Theology

gk_theology_shirtAhhhh, the meaning of words–the debate is endless.  Words acquire meaning with their usages.  Words can fade out of usage, broaden in their usage or change meanings.  “Theology” has had many usages.   But a word is not locked to its etymology.

theos” is obviously Greek for “god” [Which the Greeks meant something far different than the Hebrews] and the Greeks probably got it from IndoEuropean “dhewes-“, meaning to storm, breathe.

logia” is from Greek “logos” which is the abstract notion of word, speech, discourse, theory, meaning and such.

So, you can see why Atheists (or even Theists) resent the word “God-Talk“, being used to describe their views on anything.  Or you could say it meant, “Discourse of Breath“, hmmmmmmm?   Anyway, I already said, etymology does not fix meaning.

“Theology” can mean something as narrow as: “the study of God”.  And so, some insiste, if you don’t believe in God, this obviously does not apply.

But “Theology” has also acquired a broader meaning:
“The rational and systematic study of religion and its influences and of the nature of religious truth.” (Websters)

Oh darn, now we have to figure out what a “religion is”.

Some USE religion in a narrow sense and some in the broad sense, “Football is my religion”.

Here is another definition of Theology from the ever evolving, uncontrolled Wikipedia:
“a specific formulation or systemization of religious doctrine or belief as set forth by a given religion or denomination or by one or more individuals”.

But not infrequently, in literature and journalism, “Theology” can also now be used in a derived sense to mean “a system of theoretical principles; an (impractical or rigid) ideology.“[ Oxford English Dictionary, 1989 edition, ‘Theology’ sense 1(d), and ‘Theological’ sense A.3; the earliest reference given is from the 1959 Times Literary Supplement 5 June 329/4: “The ‘theological’ approach to Soviet Marxism … proves in the long run unsatisfactory.”]

Word wars are common.  We fight over words because we use them to manipulate and influence each other.   So I guess that makes sense.  I am using the word “theology” in the very broad sense and am well aware of my playful intent to push us all to not take ourselves so seriously, while also asking us to develop tools to communicate.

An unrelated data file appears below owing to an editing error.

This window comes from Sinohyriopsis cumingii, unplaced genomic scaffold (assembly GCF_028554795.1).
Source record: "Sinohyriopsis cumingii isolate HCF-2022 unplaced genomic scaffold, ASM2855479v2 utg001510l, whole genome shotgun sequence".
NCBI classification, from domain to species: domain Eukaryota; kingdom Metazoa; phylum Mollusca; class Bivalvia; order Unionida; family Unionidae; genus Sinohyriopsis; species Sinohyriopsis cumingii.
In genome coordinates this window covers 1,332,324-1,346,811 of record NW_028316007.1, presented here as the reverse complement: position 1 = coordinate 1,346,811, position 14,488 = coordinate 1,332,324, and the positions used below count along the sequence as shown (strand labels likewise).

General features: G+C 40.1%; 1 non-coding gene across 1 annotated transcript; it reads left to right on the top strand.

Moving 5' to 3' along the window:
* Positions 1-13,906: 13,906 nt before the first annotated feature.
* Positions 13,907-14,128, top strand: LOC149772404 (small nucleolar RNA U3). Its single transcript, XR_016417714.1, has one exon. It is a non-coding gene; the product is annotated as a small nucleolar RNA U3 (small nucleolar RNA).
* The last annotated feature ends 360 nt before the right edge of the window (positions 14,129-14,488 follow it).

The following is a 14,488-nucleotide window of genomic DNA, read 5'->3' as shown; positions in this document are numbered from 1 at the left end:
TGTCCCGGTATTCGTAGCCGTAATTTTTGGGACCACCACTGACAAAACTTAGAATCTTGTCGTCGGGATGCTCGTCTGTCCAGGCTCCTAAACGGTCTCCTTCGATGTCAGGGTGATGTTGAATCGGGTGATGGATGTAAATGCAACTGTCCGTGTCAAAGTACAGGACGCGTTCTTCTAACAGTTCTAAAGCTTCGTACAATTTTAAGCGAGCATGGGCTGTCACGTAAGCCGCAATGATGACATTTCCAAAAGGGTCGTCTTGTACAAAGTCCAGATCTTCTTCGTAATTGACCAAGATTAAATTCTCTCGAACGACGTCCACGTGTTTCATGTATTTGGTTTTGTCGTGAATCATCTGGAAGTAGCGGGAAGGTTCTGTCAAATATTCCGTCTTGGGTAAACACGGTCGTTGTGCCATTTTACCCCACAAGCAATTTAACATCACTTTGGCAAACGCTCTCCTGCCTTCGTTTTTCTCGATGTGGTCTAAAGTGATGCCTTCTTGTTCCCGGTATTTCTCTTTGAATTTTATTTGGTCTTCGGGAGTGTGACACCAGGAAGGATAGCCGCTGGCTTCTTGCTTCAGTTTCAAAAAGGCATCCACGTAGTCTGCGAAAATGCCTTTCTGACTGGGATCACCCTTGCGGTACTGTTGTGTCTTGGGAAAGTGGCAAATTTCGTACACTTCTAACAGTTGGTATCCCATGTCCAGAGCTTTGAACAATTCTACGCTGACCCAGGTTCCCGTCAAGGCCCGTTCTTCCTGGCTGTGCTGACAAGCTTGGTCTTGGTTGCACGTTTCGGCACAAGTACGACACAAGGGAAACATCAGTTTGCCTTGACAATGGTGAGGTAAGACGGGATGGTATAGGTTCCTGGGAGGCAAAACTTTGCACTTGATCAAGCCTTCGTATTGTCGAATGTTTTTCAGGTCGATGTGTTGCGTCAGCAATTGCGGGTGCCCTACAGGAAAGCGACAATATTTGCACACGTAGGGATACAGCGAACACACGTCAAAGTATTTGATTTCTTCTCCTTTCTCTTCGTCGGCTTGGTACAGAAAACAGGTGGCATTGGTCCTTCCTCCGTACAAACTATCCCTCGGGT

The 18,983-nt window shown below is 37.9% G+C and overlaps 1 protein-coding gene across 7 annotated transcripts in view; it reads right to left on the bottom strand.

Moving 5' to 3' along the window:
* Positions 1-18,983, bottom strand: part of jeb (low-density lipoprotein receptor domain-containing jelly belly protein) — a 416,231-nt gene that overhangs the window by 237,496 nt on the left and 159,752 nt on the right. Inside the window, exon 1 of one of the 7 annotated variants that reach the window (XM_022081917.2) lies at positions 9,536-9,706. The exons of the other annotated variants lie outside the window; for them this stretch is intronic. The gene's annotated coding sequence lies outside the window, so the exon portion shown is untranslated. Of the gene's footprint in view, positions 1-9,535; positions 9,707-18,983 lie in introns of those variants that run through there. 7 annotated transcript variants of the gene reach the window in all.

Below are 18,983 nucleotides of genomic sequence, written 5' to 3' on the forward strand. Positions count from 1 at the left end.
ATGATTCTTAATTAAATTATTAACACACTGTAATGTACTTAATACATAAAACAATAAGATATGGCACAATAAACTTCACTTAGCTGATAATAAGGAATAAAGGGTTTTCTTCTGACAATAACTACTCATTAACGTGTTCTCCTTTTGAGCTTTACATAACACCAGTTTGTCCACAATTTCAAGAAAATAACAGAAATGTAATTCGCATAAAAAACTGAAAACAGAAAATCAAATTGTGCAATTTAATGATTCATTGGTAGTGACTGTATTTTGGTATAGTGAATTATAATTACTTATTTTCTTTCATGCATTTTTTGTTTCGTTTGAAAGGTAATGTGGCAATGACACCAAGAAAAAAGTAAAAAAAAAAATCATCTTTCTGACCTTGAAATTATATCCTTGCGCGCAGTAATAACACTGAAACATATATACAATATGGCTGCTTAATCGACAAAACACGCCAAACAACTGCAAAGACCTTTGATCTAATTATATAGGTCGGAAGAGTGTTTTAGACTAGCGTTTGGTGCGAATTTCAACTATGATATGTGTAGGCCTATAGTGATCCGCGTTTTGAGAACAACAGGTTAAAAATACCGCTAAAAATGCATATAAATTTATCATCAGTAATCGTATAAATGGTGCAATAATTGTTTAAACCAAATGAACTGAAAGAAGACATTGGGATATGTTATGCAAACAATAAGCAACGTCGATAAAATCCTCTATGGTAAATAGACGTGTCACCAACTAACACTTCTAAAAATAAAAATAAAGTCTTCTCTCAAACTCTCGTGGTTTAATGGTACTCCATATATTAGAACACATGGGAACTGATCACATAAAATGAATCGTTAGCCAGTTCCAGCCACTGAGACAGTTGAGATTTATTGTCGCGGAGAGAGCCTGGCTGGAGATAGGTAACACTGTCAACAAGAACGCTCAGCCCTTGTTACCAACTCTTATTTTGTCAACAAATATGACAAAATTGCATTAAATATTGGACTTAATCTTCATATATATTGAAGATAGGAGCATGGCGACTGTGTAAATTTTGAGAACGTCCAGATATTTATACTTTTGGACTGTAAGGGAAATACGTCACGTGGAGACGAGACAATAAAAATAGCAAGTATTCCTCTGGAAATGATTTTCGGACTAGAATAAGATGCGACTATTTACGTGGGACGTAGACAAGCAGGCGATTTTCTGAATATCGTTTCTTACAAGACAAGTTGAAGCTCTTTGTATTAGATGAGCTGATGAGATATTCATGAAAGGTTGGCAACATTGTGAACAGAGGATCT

If religious folks feel theology is the part of religion that requires reason, it is a good place for possible common ground.

_______________________
Sources:
www.yourdictionary.com
www.yourdictionary.com
http://www.websters-online-dictionary.org
http://en.wikipedia.org/wiki/Theology

5 Comments

Filed under Philosophy & Religion

5 responses to “Theology

  1. Ian

    My favorite definition of Theology is this:

    A discussion of the implications of a particular conception of God.

    I can’t remember where I first came across it.

    It is important to me, because I feel I can do theology. I can do Christian theology, for example, although I am not a Christian. I could also (with a bit more of a struggle) do theology from other standpoints: Bahai theology, or Neopagan theology/thealogy.

    It also makes sense of twentieth century theologies such as liberation theology and feminist theologies/thealogies. They are outworkings of the implications of particular conceptions of God.

    And most importantly, it admits of an atheistic theology. We have a particular conception of God. We understand that God is a social or cultural fiction treated as real by a large swathe of society. That, to me, is a *great* starting point to do theology with.

    I’ve spoken to some atheists who think you can’t do atheistic theology, because atheists simply believe there is no God, and finding the implications of that is just science or other human enquiry. I think that misses the point that as atheists we do believe in Gods in some sense, we just don’t believe they have an existence independent of human imaginations. And the outworkings of that are profound and entirely unexplored in the theological literature, I think.

    (I think the definition might be in Gordon Lynch’s Understanding Theology and Popular Culture, but I’m not in my library, so I can’t check).

  2. Wow, well put Ian. I totally agree. That was the intent of this post and its sister post — but you said it better. Nice !

  3. Sabio, there is a debate going on here:

    http://churchandpomo.typepad.com/conversation/2009/06/is-slavoj-iek-a-theologian.html

    …as to whether Slavoj Zizek (prominent atheist philosopher, I’m sure you’re aware) ‘does’ theology. I think it’s pretty obvious he does, personally.

  4. Thank you kindly sir, I shall check it out.

    Yes, I agree, Atheists do theology — all humans do it — dualism is an inherited cognitive illusion. (though I am sure you would say it is given to us by a god so we can commune with her/him/it).

  5. dualism is an inherited cognitive illusion(Sabio)

    Hmmmm…………sounds awfully familiar……..maybe sanskrit….Maya.

Please share your opinions!

Fill in your details below or click an icon to log in:

WordPress.com Logo

You are commenting using your WordPress.com account. Log Out /  Change )

Google photo

You are commenting using your Google account. Log Out /  Change )

Twitter picture

You are commenting using your Twitter account. Log Out /  Change )

Facebook photo

You are commenting using your Facebook account. Log Out /  Change )

Connecting to %s